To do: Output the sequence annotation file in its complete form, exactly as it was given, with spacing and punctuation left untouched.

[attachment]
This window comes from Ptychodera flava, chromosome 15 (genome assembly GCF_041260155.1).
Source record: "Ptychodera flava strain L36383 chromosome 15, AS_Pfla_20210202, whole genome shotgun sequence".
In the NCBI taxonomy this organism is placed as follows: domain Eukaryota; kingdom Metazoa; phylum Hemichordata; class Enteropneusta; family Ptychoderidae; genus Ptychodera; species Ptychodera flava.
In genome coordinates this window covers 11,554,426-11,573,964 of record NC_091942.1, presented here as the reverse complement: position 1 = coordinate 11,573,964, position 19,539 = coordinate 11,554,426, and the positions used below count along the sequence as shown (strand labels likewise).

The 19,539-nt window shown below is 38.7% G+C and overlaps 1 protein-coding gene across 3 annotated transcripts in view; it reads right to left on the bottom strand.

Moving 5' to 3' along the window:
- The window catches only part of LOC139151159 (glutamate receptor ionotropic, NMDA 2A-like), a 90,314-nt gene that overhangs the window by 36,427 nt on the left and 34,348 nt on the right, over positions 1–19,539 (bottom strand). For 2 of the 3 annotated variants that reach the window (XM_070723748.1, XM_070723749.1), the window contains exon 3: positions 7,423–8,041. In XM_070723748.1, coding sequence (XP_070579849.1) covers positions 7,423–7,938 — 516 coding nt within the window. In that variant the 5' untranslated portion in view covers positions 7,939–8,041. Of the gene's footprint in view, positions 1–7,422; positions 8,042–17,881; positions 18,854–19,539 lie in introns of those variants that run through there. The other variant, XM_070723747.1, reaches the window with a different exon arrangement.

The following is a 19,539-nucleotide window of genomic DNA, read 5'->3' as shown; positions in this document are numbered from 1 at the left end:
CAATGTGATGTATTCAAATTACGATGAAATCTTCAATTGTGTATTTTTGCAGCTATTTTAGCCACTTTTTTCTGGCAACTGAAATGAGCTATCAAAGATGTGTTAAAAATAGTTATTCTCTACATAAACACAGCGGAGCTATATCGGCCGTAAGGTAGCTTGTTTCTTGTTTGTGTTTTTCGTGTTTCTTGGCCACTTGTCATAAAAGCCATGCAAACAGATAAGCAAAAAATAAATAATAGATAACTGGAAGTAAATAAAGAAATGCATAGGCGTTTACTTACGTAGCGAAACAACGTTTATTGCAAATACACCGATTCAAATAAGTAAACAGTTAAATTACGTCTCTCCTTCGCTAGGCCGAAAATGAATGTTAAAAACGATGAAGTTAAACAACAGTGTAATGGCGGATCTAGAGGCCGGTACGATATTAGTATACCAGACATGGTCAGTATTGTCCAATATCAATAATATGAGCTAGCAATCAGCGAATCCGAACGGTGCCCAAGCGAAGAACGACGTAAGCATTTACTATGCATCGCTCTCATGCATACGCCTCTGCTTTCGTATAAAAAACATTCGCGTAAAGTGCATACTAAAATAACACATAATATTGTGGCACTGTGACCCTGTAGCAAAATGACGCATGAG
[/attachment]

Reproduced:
This window comes from Ptychodera flava, chromosome 15 (genome assembly GCF_041260155.1).
Source record: "Ptychodera flava strain L36383 chromosome 15, AS_Pfla_20210202, whole genome shotgun sequence".
In the NCBI taxonomy this organism is placed as follows: domain Eukaryota; kingdom Metazoa; phylum Hemichordata; class Enteropneusta; family Ptychoderidae; genus Ptychodera; species Ptychodera flava.
In genome coordinates this window covers 11,554,426-11,573,964 of record NC_091942.1, presented here as the reverse complement: position 1 = coordinate 11,573,964, position 19,539 = coordinate 11,554,426, and the positions used below count along the sequence as shown (strand labels likewise).

The 19,539-nt window shown below is 38.7% G+C and overlaps 1 protein-coding gene across 3 annotated transcripts in view; it reads right to left on the bottom strand.

Moving 5' to 3' along the window:
- The window catches only part of LOC139151159 (glutamate receptor ionotropic, NMDA 2A-like), a 90,314-nt gene that overhangs the window by 36,427 nt on the left and 34,348 nt on the right, over positions 1–19,539 (bottom strand). For 2 of the 3 annotated variants that reach the window (XM_070723748.1, XM_070723749.1), the window contains exon 3: positions 7,423–8,041. In XM_070723748.1, coding sequence (XP_070579849.1) covers positions 7,423–7,938 — 516 coding nt within the window. In that variant the 5' untranslated portion in view covers positions 7,939–8,041. Of the gene's footprint in view, positions 1–7,422; positions 8,042–17,881; positions 18,854–19,539 lie in introns of those variants that run through there. The other variant, XM_070723747.1, reaches the window with a different exon arrangement.

The following is a 19,539-nucleotide window of genomic DNA, read 5'->3' as shown; positions in this document are numbered from 1 at the left end:
CAATGTGATGTATTCAAATTACGATGAAATCTTCAATTGTGTATTTTTGCAGCTATTTTAGCCACTTTTTTCTGGCAACTGAAATGAGCTATCAAAGATGTGTTAAAAATAGTTATTCTCTACATAAACACAGCGGAGCTATATCGGCCGTAAGGTAGCTTGTTTCTTGTTTGTGTTTTTCGTGTTTCTTGGCCACTTGTCATAAAAGCCATGCAAACAGATAAGCAAAAAATAAATAATAGATAACTGGAAGTAAATAAAGAAATGCATAGGCGTTTACTTACGTAGCGAAACAACGTTTATTGCAAATACACCGATTCAAATAAGTAAACAGTTAAATTACGTCTCTCCTTCGCTAGGCCGAAAATGAATGTTAAAAACGATGAAGTTAAACAACAGTGTAATGGCGGATCTAGAGGCCGGTACGATATTAGTATACCAGACATGGTCAGTATTGTCCAATATCAATAATATGAGCTAGCAATCAGCGAATCCGAACGGTGCCCAAGCGAAGAACGACGTAAGCATTTACTATGCATCGCTCTCATGCATACGCCTCTGCTTTCGTATAAAAAACATTCGCGTAAAGTGCATACTAAAATAACACATAATATTGTGGCACTGTGACCCTGTAGCAAAATGACGCATGAG